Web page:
Julena Campbell or Amy Bartlett
Fall comes early in Yellowstone. The sight of steam rising up from the ground in the chilly morning hours, the sound of bugling elk in the crisp evening air, and the feel of fleece against your skin as you dress for a day hike, all herald the end of summer and the beginning of fall in Yellowstone National Park. Soon leaves and grasses will turn lovely shades of yellow and orange. In response to the change in weather and subsequent lower visitation, park facilities and services begin to wind down for the season. Autumn is a magical time of year to visit the park, but be sure to check conditions before you start your trip, pack appropriately, and remember to keep your safety in mind at all times.
Wildlife in the park is getting ready for the change in seasons too. Some of the large animals begin migrating, others stock up on extra food to pack on the pounds before winter, and elk begin their fall rut. In many areas of the park, but especially around Mammoth Hot Springs, the bull elk will soon be vying for the attention of the females by bugling and sparing with other males. Bulls are much more aggressive toward both people and vehicles this time of year and can be a threat to both people and property. Elk damage several vehicles every year, and on occasion charge and injure visitors. A dedicated group of park staff and volunteers patrol the Mammoth Hot Springs area when elk are present, attempting to keep elk and visitors a safe distance away from each other. But it’s important that people do their part as well. Park regulations require that we stay a minimum of 25 yards (the length of two school buses) away from elk, moose, deer, bison, bighorn sheep, and coyotes.
All of Yellowstone is bear county. In the fall, grizzly bears and black bears usually move to higher elevations to feed on whitebark pine seeds, and consume the calories they need to sustain themselves during winter hibernation, but they may be encountered along roads or hiking trails throughout the park. When hiking or backpacking, remember to travel in groups of three or more, make noise on the trail, and be alert for bears. All hikers should always carry bear spray so that it is readily accessible (not inside a pack) and know how to use it. Bear spray is proven to be highly successful at stopping aggressive behavior in bears. It is sold at bookstores, gift shops, outdoor stores, and service stations inside the park, as well as in many stores in the surrounding communities. New this year, bear spray is now available for rent at Canyon Village in a kiosk near the Canyon Visitor Education Center through late September.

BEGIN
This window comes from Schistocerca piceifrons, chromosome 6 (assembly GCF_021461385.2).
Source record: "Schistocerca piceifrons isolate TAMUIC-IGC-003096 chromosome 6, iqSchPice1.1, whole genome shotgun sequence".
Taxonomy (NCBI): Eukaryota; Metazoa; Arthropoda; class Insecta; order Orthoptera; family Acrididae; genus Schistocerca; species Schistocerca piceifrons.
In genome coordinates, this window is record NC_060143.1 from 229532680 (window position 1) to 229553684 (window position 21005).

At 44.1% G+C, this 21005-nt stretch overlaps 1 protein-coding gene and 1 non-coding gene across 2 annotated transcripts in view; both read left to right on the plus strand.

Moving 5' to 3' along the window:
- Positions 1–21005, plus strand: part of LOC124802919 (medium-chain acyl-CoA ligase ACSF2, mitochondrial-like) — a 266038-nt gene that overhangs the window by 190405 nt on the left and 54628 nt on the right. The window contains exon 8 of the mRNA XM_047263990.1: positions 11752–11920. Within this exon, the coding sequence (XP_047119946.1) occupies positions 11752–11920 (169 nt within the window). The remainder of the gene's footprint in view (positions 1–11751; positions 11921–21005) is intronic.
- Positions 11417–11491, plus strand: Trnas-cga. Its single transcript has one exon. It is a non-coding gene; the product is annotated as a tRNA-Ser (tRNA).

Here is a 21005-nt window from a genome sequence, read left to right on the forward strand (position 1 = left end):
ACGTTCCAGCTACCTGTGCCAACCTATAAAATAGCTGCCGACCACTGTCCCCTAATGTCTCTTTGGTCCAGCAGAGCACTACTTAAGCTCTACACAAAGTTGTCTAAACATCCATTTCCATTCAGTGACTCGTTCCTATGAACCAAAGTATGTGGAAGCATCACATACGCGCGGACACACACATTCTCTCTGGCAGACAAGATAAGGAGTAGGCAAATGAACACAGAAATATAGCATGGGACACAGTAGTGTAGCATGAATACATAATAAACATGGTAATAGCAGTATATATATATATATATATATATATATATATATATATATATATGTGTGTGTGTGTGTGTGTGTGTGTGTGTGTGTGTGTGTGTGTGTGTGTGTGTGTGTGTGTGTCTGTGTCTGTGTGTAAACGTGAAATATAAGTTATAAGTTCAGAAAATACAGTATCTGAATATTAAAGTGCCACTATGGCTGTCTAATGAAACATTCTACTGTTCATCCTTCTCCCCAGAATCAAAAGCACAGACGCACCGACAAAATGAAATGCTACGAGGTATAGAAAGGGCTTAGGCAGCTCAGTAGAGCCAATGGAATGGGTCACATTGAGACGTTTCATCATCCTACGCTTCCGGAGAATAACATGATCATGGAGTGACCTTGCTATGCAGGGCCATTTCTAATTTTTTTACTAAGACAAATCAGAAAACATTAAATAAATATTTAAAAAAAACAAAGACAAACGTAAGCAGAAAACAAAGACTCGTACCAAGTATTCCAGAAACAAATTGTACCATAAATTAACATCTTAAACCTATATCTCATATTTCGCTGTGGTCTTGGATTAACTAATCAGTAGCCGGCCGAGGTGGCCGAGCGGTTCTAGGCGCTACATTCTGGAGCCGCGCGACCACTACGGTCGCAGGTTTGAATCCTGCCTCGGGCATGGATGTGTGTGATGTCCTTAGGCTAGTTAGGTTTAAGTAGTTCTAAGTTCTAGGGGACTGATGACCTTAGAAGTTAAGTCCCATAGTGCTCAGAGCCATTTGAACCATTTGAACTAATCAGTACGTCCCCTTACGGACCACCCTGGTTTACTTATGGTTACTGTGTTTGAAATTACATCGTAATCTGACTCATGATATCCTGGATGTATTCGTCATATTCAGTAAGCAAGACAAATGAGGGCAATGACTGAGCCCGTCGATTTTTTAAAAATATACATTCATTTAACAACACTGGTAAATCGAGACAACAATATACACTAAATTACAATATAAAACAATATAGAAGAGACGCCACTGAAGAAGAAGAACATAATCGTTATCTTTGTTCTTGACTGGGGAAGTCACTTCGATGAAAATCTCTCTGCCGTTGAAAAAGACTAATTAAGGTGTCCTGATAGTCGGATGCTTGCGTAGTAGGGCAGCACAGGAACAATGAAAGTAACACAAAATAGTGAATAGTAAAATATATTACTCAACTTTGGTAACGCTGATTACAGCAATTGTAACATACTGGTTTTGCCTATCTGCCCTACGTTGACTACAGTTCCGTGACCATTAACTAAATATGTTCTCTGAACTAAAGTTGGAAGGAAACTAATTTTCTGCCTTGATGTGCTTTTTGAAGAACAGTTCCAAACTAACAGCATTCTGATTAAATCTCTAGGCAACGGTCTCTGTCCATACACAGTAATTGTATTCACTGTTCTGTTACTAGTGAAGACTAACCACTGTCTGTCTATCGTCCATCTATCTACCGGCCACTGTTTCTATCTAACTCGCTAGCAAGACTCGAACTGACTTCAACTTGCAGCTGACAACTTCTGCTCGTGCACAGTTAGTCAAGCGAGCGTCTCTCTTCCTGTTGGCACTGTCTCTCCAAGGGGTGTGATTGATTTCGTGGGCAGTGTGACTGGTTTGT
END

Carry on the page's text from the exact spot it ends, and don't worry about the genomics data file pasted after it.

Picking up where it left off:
Park regulations require people to stay a minimum of 100 yards (the length of a football field) away from bears and wolves at all times. If you see a bear along the road, move off the road and park on the shoulder or in a pullout and stay in your vehicle to watch the bear. Use your binoculars, telescope, or telephoto lens to get a closer look at the bear rather than approaching the bear.
In addition to the change in animal behavior, fall also brings changes in the weather and you should come prepared for a wide range of conditions. Days gradually get shorter and temperatures drop rapidly once the sun goes down, often falling below freezing overnight. At this time of year, it’s a good idea to pack plenty of layers, including insulating items, and both sun and rain protection. Stop at a visitor center or ranger station for the latest updates on trail conditions and park regulations, and remember that you must obtain overnight backcountry permits before setting out to backpack.
All roads leading to the park and in the park are currently open. While brief construction delays are possible on the section of road between Norris Junction and Mammoth Hot Springs, nightly closures are no longer in effect. Updated road information is available 24 hours a day at www.nps.gov/yell/planyourvisit/parkroads.htm. As campgrounds and lodges begin to close for the season, those remaining open tend to fill up early. The current status of campgrounds is available at www.nps.gov/yell/planyourvisit/campgrounds.htm.
Most park visitor services remain open through September; however, some facilities close for the season starting Monday, August 31. Details are available in the park newspaper handed out at entrance stations, from the staff at visitor centers and information stations in and near the park, or online at www.nps.gov/yell/planyourvisit/ocd_locale.htm.
About the National Park Service. More than 20,000 National Park Service employees care for America’s 408 national parks and work with communities across the nation to help preserve local history and create close-to-home recreational opportunities. Learn more at www.nps.gov.
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Last updated: August 31, 2015